We are also seeing the introduction of statutory measures to encourage gender pay gap reporting. For example, in Italy, a gender equality certification will offer benefits to a company such as discounts to social security; in France and Spain, companies with over 50 employees must comply with gender pay gap rules. In the UK, the existing gender pay gap rules are expected to be reviewed in the near future and the government has promised guidance on ethnicity pay gap reporting.
The Whistleblowing Directive is also currently being implemented across EU countries; all employers in the EU with over 50 employees will need to be aware of the new legislation being introduced across EU jurisdictions to ensure compliance with local laws, while aligning their approach internationally.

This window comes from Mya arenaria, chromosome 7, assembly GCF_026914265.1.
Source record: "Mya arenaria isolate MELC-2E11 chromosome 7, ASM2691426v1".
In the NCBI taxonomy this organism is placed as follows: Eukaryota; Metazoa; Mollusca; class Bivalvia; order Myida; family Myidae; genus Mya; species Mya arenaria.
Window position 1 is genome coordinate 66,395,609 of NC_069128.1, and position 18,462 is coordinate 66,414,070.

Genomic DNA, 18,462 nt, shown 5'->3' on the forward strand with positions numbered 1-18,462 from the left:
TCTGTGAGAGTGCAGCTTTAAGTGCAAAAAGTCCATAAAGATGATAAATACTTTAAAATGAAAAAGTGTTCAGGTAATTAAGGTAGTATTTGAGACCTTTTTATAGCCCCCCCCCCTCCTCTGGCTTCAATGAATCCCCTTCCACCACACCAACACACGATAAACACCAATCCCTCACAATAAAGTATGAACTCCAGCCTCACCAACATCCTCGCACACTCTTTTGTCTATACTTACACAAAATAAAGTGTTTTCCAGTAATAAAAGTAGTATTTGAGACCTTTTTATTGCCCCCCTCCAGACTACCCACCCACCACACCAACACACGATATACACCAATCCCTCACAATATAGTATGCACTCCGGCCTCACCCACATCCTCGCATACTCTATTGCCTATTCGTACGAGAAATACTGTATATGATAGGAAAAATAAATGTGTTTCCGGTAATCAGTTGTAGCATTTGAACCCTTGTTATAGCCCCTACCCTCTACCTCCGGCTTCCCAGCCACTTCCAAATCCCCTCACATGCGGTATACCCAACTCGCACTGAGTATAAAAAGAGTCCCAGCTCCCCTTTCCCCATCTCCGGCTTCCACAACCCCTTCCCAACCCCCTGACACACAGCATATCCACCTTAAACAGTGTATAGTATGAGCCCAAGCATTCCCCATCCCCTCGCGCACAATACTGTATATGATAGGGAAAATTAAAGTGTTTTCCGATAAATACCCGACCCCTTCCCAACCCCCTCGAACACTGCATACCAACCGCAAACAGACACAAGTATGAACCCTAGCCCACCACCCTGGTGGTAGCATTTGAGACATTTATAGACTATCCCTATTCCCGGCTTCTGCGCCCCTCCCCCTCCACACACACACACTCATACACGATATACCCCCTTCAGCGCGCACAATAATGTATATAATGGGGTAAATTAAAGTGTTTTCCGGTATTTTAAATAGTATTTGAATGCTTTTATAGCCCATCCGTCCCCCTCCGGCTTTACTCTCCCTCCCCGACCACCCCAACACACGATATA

Osborne Clarke comment
The employment legal landscape is adapting to the way in which employees want to balance their working and private lives and the continuing importance of diversity and inclusion. Businesses must also remain aware of the wider legal picture of emerging technologies, privacy issues and ESG agendas.
If you would like more information on the key themes discussed in this Insight please do speak to your usual Osborne Clarke contact or one of our experts below.